Madonna backs off Obama Muslim statement

Madonna. Photo / AP
Madonna. Photo / AP

Pop diva Madonna has backed off a controversial statement where she urged fans to vote for US President Barack Obama in America's November election, but she raised eyebrows by calling him a "black Muslim."

In the clip reportedly shot during a concert on Monday night, she listed American icons Abraham Lincoln and Martin Luther King before turning to Obama, of whom she is a well-known supporter.

Watch the video here. (Warning: Strong language)

"And now it is so amazing and incredible to think we have an African American in the White House," she said in an expletive-laden speech, flanked by her troupe of black dancers at the show in Washington DC.

"Am I with you, and are you with me?" Madonna - who at one point admitted to feeling "a little dizzy" and repeatedly sucked on a bottled drink and blinked a lot - asked rhetorically, to whoops from the audience.

"So y'all better vote for... Obama, okay?" she added, before saying: "For better or for worse, all right, we have a black Muslim in the White House. Now that is... some amazing shit.

"It means there is hope in this country."

But later today, Madonna released a statement through a reprsentative claiming she was being "ironic."

"I was being ironic on stage. Yes, I know Obama is not a Muslim - though I know that plenty of people in this country think he is. And what if he were?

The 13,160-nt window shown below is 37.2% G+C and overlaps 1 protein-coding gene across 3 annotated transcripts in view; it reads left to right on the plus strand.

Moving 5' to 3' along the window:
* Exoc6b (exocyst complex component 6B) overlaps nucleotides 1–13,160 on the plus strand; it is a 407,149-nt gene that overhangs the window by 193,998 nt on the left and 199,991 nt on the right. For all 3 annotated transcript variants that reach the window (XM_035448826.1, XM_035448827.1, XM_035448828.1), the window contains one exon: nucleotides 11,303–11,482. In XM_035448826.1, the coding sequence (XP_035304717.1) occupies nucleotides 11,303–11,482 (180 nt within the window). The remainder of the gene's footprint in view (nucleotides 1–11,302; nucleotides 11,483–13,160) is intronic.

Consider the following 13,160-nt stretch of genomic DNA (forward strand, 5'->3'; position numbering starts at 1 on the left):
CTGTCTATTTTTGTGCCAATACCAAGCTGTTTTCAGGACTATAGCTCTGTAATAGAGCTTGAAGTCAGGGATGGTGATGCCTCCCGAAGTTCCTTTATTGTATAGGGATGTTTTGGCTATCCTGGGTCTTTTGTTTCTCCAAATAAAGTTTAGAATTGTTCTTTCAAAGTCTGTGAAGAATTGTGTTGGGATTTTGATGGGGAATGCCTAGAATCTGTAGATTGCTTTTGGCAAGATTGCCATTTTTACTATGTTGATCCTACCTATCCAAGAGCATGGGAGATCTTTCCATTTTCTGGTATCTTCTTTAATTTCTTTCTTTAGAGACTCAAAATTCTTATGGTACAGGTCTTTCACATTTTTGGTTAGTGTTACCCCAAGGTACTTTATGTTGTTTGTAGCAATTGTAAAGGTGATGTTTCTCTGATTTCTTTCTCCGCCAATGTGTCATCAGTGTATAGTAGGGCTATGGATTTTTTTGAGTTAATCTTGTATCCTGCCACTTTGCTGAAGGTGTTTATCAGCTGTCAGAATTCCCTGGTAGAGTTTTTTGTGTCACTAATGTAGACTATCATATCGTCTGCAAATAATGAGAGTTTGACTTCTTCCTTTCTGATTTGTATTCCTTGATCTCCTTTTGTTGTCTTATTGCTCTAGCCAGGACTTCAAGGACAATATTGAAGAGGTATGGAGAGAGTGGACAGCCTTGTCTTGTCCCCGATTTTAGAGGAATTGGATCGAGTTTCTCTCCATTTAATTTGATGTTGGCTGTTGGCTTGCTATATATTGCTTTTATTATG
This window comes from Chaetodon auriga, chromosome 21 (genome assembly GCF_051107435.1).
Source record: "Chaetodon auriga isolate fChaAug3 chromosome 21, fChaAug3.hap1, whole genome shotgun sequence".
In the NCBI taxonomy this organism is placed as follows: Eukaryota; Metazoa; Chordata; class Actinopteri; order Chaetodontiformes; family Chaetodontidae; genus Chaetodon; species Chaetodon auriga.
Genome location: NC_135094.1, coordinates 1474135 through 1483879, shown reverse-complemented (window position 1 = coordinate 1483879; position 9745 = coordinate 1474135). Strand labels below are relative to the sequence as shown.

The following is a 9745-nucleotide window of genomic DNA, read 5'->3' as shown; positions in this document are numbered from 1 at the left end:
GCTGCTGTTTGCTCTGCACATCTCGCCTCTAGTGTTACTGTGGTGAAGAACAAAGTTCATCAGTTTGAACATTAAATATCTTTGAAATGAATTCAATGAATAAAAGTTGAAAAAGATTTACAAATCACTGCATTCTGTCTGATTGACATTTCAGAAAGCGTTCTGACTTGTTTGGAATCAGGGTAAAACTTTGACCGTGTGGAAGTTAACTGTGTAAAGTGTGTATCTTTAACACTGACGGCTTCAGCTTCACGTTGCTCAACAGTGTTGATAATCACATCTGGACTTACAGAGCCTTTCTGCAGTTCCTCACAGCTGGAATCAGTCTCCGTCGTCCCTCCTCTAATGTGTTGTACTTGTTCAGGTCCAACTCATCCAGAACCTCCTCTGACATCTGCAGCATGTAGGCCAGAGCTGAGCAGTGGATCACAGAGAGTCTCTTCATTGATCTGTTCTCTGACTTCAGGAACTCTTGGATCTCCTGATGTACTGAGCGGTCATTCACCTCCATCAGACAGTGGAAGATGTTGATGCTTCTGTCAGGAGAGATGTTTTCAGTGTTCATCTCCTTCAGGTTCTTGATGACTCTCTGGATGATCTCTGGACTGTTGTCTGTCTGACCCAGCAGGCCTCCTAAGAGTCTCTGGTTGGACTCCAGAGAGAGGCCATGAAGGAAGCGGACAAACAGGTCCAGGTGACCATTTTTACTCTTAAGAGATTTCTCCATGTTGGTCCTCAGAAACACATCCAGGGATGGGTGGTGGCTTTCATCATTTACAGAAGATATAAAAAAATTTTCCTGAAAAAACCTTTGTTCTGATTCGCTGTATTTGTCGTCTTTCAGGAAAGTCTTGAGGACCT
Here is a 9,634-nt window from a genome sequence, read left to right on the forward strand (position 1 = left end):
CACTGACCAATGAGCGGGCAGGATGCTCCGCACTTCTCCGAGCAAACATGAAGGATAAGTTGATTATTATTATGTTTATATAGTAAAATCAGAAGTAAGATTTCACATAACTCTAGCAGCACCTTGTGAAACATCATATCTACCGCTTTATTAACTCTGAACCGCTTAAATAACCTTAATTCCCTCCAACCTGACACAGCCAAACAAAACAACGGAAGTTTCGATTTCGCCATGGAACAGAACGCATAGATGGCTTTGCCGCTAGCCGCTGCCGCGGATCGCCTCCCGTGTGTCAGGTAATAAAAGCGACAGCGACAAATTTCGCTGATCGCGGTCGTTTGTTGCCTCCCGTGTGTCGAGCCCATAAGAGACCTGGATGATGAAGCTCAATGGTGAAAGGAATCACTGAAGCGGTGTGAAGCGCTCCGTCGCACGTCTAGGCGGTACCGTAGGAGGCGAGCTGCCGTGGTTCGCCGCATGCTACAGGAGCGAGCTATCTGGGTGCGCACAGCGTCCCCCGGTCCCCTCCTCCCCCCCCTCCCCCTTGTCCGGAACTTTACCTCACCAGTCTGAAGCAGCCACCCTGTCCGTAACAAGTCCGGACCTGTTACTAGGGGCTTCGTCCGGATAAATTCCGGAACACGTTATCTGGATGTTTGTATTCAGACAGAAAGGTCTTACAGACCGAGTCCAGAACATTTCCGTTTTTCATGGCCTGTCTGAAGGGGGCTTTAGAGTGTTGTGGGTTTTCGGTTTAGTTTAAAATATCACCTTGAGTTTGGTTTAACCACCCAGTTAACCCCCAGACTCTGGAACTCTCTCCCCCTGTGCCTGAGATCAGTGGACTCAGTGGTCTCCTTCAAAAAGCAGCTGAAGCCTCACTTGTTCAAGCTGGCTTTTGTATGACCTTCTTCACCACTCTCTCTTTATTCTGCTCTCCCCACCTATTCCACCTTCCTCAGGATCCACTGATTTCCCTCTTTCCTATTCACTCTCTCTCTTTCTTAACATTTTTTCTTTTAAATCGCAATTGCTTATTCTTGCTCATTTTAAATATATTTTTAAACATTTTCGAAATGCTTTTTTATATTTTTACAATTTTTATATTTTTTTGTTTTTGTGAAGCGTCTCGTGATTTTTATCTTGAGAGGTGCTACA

"The point I was making is that a good man is a good man, no matter who he prays to. I don't care what religion Obama is - nor should anyone else in America," she said.

More than one in three conservative Republican voters still thinks Obama - elected the first African American US president in 2008 - is a Muslim, nearly four years after he won power, a study showed earlier this year.

Overall, 17 per cent of 3000 voters asked in June and July thought Obama was Muslim, despite the Christian church-goer's repeated affirmations of his faith.

Obama is fighting for re-election against Republican challenger Mitt Romney and the country votes in six weeks' time, on November 6.

- AFP

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